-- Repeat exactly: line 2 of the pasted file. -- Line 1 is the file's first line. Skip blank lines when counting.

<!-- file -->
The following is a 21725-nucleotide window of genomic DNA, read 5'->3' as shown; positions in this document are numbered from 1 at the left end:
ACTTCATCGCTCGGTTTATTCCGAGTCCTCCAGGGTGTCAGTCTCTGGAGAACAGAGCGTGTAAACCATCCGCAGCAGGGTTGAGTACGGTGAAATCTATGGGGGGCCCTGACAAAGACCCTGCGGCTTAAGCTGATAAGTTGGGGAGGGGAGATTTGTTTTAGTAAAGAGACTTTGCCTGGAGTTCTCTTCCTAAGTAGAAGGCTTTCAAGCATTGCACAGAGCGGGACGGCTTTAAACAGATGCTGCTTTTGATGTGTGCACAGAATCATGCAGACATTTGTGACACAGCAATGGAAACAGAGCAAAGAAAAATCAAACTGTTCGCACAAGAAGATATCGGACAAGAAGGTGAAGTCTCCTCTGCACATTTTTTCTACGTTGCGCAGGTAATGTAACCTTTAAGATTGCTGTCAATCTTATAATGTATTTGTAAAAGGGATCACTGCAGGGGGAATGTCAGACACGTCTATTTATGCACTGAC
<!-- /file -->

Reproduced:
ACTTCATCGCTCGGTTTATTCCGAGTCCTCCAGGGTGTCAGTCTCTGGAGAACAGAGCGTGTAAACCATCCGCAGCAGGGTTGAGTACGGTGAAATCTATGGGGGGCCCTGACAAAGACCCTGCGGCTTAAGCTGATAAGTTGGGGAGGGGAGATTTGTTTTAGTAAAGAGACTTTGCCTGGAGTTCTCTTCCTAAGTAGAAGGCTTTCAAGCATTGCACAGAGCGGGACGGCTTTAAACAGATGCTGCTTTTGATGTGTGCACAGAATCATGCAGACATTTGTGACACAGCAATGGAAACAGAGCAAAGAAAAATCAAACTGTTCGCACAAGAAGATATCGGACAAGAAGGTGAAGTCTCCTCTGCACATTTTTTCTACGTTGCGCAGGTAATGTAACCTTTAAGATTGCTGTCAATCTTATAATGTATTTGTAAAAGGGATCACTGCAGGGGGAATGTCAGACACGTCTATTTATGCACTGAC